“And will you keep your promises?”
“You bet! I don’t want to go home when I’ve just got here! And if my learning things is my meal ticket,—then I’m ready to learn.”
Farnsworth sighed. He had had, as yet, no chance to talk to Patty alone, since their misfit visitor had arrived. He had been firmly resolved to send her home again,—until now, that Patty and Betty seemed willing to take her in hand. If they were, it would be a great injustice to the Western girl not to give her the chance to learn refinement and culture from those two who were so well fitted to teach her.
And, anyway,—he continued to muse,—perhaps Azalea’s worst faults were superficial. If she could be persuaded to amend her style of talk and her gauche manners, perhaps she was of a true fine nature underneath. His Uncle,—so-called,—and his Aunt Amanda, he remembered as kindly, good-hearted people, of fair education, though lacking in elegance.
“Oh, don’t take it so seriously,” cried the vivacious Betty, as she noted Farnsworth’s thoughtful face: “leave the little girl to us for a few weeks,—and you will be surprised at the result! You’ll do just as I tell you,—won’t you, Azalea?”
“If you tell me the same as Cousin Patty,” was the reply, and the strange girl gave Patty a look of loyalty and admiration that won her heart.
“That’s right, Zaly, dear,” Patty cried, “you’re my girl, first, last and all the time! And we’ll both do as Betty says,—because she knows it all! She knows lots more than I do.”
“Indeed I do!” and the saucy Betty laughed. “Well, then, I’ll arrange for a dance for Azalea very soon. Do you dance?”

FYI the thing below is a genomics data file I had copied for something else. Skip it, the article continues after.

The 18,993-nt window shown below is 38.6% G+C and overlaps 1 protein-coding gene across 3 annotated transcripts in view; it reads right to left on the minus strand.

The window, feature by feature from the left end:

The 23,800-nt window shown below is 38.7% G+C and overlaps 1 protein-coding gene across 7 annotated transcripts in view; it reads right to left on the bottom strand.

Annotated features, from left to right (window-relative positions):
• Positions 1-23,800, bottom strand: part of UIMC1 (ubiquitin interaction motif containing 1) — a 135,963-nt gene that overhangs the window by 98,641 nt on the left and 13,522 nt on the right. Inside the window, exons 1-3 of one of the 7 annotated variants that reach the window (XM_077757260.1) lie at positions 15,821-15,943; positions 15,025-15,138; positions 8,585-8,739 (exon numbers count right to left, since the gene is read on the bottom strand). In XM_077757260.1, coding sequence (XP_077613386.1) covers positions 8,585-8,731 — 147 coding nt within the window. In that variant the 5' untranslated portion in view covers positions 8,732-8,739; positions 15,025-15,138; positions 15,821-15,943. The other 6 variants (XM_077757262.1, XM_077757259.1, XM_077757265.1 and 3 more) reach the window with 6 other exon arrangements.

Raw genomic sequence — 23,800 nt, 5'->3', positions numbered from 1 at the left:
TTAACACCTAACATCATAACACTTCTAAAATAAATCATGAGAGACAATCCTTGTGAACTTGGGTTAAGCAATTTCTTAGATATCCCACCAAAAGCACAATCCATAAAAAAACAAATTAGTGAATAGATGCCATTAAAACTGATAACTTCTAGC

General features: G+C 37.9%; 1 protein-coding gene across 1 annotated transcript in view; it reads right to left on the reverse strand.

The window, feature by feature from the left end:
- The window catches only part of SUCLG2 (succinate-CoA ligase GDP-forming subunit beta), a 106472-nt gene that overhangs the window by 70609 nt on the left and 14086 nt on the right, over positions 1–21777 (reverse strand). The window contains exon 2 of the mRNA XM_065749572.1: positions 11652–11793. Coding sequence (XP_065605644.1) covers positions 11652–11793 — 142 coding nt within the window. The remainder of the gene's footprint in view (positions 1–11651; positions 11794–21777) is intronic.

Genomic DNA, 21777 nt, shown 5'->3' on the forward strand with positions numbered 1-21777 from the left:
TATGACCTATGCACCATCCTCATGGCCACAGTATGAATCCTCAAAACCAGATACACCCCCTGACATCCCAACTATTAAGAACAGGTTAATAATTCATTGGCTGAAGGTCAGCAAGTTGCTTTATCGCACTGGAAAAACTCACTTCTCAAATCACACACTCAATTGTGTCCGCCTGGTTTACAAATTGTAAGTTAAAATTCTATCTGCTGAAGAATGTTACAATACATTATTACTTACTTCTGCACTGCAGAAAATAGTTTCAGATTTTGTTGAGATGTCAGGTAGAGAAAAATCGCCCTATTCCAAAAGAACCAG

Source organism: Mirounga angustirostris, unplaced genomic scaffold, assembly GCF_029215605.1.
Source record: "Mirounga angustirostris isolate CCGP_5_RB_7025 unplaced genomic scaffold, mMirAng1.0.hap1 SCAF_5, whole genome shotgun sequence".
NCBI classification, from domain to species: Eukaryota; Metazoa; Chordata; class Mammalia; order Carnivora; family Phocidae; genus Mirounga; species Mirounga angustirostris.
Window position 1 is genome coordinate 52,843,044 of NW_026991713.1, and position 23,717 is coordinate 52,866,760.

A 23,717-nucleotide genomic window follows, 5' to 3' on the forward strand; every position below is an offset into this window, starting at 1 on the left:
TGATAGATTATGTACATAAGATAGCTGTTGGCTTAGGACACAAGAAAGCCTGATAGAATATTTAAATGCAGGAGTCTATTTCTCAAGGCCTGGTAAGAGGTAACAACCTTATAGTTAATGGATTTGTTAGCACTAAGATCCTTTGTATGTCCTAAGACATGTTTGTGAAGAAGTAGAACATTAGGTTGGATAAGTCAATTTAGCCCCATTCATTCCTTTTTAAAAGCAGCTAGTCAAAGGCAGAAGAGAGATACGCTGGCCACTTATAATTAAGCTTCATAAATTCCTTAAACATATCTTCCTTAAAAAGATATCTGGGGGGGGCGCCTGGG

“I don’t know,” replied Azalea, “I never tried.”
Big Bill Farnsworth came into the nursery, where Patty was playing with the baby. It was the nurse’s luncheon hour, and Patty always looked after Fleurette then.
“Take her, Daddy,” Patty cried, holding up the soft, fragrant little bundle of happy humanity, and Farnsworth grasped the child in his strong careful way, and tossed her up high above his head.
The baby laughter that followed proved Fleurette’s delight in this performance, and she mutely insisted on its repetition.
“Azalea does that,” said Patty, in a troubled tone, “she is strong and very athletic, I know, but I can’t bear to see anybody toss baby around but you.”
“No; Azalea oughtn’t to do it,—she is strong, but she isn’t careful enough. Don’t allow it, Patty.”
“I do forbid it, but she comes in here when I don’t know it,—or she picks baby out of her carriage, Winnie says, and tosses her clear up and catches her again.”
“I’ll speak to her about it; why, she’ll drop the child some day! She must not do it!”
“I wish you would speak to her,” Patty sighed. “Azalea is really a trial. I don’t know what to do with her. Sometimes she is so sweet and docile that I think I’m teaching her to be a civilised person, and then she flies off at a tangent and she’s as unruly and intractable as she was at first.”